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Designing a Business Plan to Make Money from Your Hobby Business

Part Four: Make Money from Your Hobbies

written by Patrick Ow January 2, 2020
Designing a Business Plan to Make Money from Your Hobby Business

Acquire New Skills

To make money from your hobby, you’ve got to be good at it.

If your skills aren’t yet up to par or they need further refinement, make an action plan for improving them. Allocate money for it. Create a spending plan.

You may need to put off your business idea until you’re ready for it.

Develop Time Management Skills

Working a full-time job, managing a side-hustle, and balancing your other responsibilities can be challenging.

Therefore, time management skills are essential for anyone who wants to successfully turn a profit from their hobby.

Use technology to manage your time.

Use technology tools such as Trello or Basecamp to keep everything organized. These tools can help you keep on track and keep up with your to-do list.

Social Media

Utilize the power of social media to market yourself.

Social media is a cheap and effective way to market your services.

Growing an online presence allows you to engage with potential customers and receive valuable feedback on your product and services.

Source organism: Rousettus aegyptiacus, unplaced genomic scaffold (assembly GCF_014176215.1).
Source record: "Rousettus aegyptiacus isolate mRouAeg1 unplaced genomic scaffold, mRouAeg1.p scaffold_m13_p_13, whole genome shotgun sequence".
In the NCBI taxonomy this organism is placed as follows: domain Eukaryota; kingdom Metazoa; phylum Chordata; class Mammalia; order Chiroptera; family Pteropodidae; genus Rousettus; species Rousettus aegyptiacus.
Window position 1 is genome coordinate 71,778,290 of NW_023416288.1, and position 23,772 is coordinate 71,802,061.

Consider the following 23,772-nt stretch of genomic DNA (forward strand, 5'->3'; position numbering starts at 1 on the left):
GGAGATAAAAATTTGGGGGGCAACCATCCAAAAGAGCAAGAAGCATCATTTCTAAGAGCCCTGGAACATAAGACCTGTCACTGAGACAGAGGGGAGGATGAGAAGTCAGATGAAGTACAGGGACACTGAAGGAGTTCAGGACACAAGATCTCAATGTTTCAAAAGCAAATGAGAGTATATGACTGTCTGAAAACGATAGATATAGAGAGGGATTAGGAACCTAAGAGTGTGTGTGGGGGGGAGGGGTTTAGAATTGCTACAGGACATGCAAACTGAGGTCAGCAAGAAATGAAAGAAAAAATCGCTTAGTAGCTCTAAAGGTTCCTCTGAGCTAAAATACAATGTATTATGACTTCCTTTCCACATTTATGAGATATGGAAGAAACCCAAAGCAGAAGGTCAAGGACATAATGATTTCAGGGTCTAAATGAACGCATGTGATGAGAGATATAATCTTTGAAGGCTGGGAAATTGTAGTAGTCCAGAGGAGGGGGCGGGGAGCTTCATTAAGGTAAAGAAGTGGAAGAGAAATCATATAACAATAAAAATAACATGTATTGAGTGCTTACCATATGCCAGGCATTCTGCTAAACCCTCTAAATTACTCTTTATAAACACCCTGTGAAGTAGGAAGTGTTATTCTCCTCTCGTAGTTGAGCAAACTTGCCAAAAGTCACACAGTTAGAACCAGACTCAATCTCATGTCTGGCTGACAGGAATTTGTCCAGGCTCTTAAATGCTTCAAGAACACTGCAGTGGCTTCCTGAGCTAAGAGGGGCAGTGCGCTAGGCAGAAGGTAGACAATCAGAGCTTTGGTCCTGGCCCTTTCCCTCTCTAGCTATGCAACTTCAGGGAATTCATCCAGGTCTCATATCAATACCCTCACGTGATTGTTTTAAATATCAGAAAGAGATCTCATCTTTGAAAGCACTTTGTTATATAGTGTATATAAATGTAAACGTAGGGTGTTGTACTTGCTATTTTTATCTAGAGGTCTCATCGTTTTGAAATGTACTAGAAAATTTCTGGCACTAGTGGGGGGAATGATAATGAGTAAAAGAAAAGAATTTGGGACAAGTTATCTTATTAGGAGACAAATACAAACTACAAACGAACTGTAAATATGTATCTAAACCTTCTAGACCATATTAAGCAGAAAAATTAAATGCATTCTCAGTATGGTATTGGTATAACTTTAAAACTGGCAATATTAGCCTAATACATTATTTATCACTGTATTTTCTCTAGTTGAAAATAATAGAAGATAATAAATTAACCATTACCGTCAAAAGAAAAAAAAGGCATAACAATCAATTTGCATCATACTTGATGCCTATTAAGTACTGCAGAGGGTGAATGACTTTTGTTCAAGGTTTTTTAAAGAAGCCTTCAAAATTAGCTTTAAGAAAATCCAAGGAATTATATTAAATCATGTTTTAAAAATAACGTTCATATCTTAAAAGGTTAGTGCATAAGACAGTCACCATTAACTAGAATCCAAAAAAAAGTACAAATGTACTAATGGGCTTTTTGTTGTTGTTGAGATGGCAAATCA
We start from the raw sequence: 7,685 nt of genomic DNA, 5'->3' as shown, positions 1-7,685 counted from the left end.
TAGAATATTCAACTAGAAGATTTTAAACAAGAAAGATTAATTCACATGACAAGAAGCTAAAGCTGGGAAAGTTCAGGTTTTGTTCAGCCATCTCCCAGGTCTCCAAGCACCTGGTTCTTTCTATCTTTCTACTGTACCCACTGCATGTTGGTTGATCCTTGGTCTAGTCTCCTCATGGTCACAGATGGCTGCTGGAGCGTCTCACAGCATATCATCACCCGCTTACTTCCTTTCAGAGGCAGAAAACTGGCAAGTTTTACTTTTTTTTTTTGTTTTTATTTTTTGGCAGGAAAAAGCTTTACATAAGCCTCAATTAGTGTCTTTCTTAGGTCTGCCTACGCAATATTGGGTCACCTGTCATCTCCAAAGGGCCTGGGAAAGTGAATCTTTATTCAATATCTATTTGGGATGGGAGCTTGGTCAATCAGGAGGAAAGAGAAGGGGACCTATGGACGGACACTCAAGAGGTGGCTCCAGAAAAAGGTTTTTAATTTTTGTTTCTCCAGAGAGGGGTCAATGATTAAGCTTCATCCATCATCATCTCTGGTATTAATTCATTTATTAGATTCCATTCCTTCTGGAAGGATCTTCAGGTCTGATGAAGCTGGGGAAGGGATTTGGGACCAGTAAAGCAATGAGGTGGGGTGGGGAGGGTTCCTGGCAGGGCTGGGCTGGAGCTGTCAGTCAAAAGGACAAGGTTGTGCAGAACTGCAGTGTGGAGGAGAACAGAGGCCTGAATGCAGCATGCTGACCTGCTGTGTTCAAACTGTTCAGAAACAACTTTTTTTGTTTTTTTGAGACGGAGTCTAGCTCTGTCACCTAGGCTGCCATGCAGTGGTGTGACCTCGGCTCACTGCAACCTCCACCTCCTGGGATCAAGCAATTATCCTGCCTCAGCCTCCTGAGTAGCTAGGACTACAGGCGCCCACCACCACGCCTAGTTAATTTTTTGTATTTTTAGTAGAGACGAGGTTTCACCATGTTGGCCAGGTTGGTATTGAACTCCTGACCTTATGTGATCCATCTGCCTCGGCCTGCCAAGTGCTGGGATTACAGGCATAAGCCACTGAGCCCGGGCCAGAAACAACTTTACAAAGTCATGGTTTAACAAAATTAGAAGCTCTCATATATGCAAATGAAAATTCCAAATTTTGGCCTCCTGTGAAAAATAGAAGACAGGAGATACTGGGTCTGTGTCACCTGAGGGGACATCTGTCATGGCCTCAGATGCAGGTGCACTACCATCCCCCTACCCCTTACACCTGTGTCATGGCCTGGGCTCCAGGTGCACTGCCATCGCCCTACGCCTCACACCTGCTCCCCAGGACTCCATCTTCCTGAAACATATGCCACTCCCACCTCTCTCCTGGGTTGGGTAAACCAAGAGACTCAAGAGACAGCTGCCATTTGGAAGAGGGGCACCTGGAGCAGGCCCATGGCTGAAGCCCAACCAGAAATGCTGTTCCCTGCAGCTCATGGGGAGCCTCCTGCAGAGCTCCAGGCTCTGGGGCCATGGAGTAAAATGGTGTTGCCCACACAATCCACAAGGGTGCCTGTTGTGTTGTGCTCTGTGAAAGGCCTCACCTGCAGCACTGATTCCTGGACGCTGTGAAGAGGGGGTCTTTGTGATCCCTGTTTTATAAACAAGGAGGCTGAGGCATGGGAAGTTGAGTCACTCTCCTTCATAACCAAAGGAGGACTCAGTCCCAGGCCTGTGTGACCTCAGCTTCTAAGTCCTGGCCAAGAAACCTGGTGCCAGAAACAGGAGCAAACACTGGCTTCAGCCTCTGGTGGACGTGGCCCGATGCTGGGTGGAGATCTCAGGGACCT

Build a social media profile.

Create separate social media accounts from your personal accounts.

Immediately start building your audience. It’s important to have a market that’s ready to purchase your offer.

Business Plan

Write a business plan when you are ready.

People do not plan to fail. They just fail to plan.

You may roll your eyes at the idea of doing a business plan. But this plan can be very simple. It need not be overly complicated.

A plan is a necessary roadmap for long-term growth. It encapsulates the business goals that you are striving towards.

It’s a must-have to keep your focus.

Even though this document is a must-have for startups trying to obtain funding from investors, it’s a critical document that can help even the smallest of businesses to strategically plan to make money.

You can get as detailed as you want. You’ll gain more value by adding as many details as you can.

Why is a business plan important?

When you are writing a business plan, you’ll be consciously evaluating the market for your hobby business. It can prove to yourself that it’s a commercially viable business idea.

You’ll also learn how much money you need to get started. Set goals and plan how you’ll market the business to your customers.